In an attempt to culture Izimaplasma, they used the predicted metabolism and phenotype from both annotated genomes as a guide for designing an enrichment medium, which contained artificial seawater supplemented with vitamins, trace minerals, glucose, yeast extract, the cell wall-synthesis inhibiting antibiotics ampicillin and vancomycin (to supress growth of both Gram-positives and Gram-negatives ), and was reduced by adding Ti(III)‑nitrilotriacetic acid. The enrichment bottles were incubated at 10 °C under N2. After 6 weeks, the community was dominated by two cell types: small coccoid cells (0.5 – 1.0 μm diameter ) that positively hybridized to a Izimaplasma-specific FISH probe, and larger coccoid cells that hybridized to a general bacterial probe (the authors do not mention whether they could identify them ). This community composition remained stable for over five passages, and 16S rDNA Sequencing confirmed the presence of ~60% Izimaplasma cells (98% identity with Izimaplasma sp. HR1 ) in the enriched sample. They could thus show that the Izimaplasma can grow under the chosen conditions, although they did not yet obtain a pure culture.
The electron cryomicrograph of an Izimaplasma cell from the enriched culture with its diameter of ~1 µm shown in Figure 2 is somewhat disappointing in that, due to lacking contrast, no details of the cell's cytoplasm are resolved: no ribosomes, no nucleoid (in contrast to the electron cryomicrographs of the much smaller CPR bacteria ). However, one can clearly see the lack of a cell wall, which is always particularly impressive with this technique. So this is an example for a cell wall-less bacterium of the Tenericutes that thrives extracellularly in its natural habitat.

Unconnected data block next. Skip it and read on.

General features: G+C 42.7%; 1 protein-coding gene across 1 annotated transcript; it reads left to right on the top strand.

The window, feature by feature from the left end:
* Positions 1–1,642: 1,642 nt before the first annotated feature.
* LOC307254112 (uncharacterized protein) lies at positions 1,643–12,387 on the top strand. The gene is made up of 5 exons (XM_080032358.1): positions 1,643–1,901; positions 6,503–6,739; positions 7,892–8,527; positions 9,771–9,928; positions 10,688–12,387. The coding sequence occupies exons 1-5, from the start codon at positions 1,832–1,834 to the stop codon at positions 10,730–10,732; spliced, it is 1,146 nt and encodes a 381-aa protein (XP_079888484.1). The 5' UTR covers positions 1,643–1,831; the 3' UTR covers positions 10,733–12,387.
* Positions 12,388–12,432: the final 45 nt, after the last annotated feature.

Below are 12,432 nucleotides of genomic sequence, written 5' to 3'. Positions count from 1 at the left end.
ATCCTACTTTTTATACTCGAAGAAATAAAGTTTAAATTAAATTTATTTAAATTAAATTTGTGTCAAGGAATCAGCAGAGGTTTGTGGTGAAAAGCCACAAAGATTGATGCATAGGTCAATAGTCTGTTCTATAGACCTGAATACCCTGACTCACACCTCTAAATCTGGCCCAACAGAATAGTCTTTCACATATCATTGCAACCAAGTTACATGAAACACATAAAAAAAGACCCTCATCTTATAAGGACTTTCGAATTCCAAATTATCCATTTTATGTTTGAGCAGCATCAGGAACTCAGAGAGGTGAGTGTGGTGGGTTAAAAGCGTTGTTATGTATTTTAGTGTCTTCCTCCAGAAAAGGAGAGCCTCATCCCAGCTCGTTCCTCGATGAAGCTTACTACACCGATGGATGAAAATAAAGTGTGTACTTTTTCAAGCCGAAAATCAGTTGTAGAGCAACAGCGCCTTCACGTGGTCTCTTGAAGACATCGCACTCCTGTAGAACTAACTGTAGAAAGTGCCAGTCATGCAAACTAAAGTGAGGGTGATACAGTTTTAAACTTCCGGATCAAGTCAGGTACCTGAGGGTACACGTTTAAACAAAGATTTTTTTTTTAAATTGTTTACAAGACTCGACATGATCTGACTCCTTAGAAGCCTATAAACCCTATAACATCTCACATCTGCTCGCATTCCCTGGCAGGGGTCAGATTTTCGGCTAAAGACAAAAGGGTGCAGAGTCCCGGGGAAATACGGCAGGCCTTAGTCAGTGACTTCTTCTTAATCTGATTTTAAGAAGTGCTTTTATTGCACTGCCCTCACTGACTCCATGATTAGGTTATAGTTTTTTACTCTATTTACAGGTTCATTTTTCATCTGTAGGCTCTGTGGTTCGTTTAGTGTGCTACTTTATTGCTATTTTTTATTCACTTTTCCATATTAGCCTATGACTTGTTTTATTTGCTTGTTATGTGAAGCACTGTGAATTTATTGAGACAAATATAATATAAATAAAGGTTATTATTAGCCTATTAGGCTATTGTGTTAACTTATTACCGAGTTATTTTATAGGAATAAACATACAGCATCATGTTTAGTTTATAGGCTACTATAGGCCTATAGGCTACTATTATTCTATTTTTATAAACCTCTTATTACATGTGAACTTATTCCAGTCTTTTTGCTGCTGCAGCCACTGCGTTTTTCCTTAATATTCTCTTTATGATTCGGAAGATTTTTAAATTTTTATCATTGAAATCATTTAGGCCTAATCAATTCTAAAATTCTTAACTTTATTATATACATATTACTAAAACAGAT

Despite the Tenericutes being generally accepted as a distinct phylum, their root and branching point from the Firmicutes are not entirely clear. This is a common problem with phylogenies based on molecular data where leaves and smaller twigs are, in general, well separated, yet exact branching points are difficult to nail down the closer one gets to the root(s). It depends on which molecular markers are chosen for the analysis, and how many species/strains are included. In a phylogenetic tree obtained from 38 concatenated protein sequences from single copy genes, Skennerton et al. find their two Izimaplasma isolates in one group together with Acholeplasma and Phytoplasma but separated from the Mollicutes (Mycoplasma, Spiroplasma ) by the Erysipelotrichia (Figure 3; mind the typo in "E(r)ysipelotrichia" ). The Erysipelotrichia (28 named genera, ca. 220 species ) are Gram‑positive, that is, have a cell wall, as has Turicibacter sanguinis at the root of that tree, but not the first branching species, Haloplasma contractile. In contrast, their 16S rRNA-based tree shows the Tenericutes as monophyletic, with the branch point from the Firmicutes within one subgroup of the Erysipelotrichia, but the Gram-positive T. sanguinis is now located right within the Tenericutes. Thus, the quest to find out whether the Tenericutes are truly monophyletic continues. This isn't merely an academic exercise! If they were monophyletic, one would have to assume that doing away with a cell wall was the audacious – but obviously viable – decision of one single ancestral Firmicutes species from the Erysipelotrichia branch. Otherwise, skipping a cell wall would have likely occurred several times during evolution from within a group of the Erysipelotrichia, in which case one would like to learn more about common features that 'primed' some of them to go on living cell wall-less.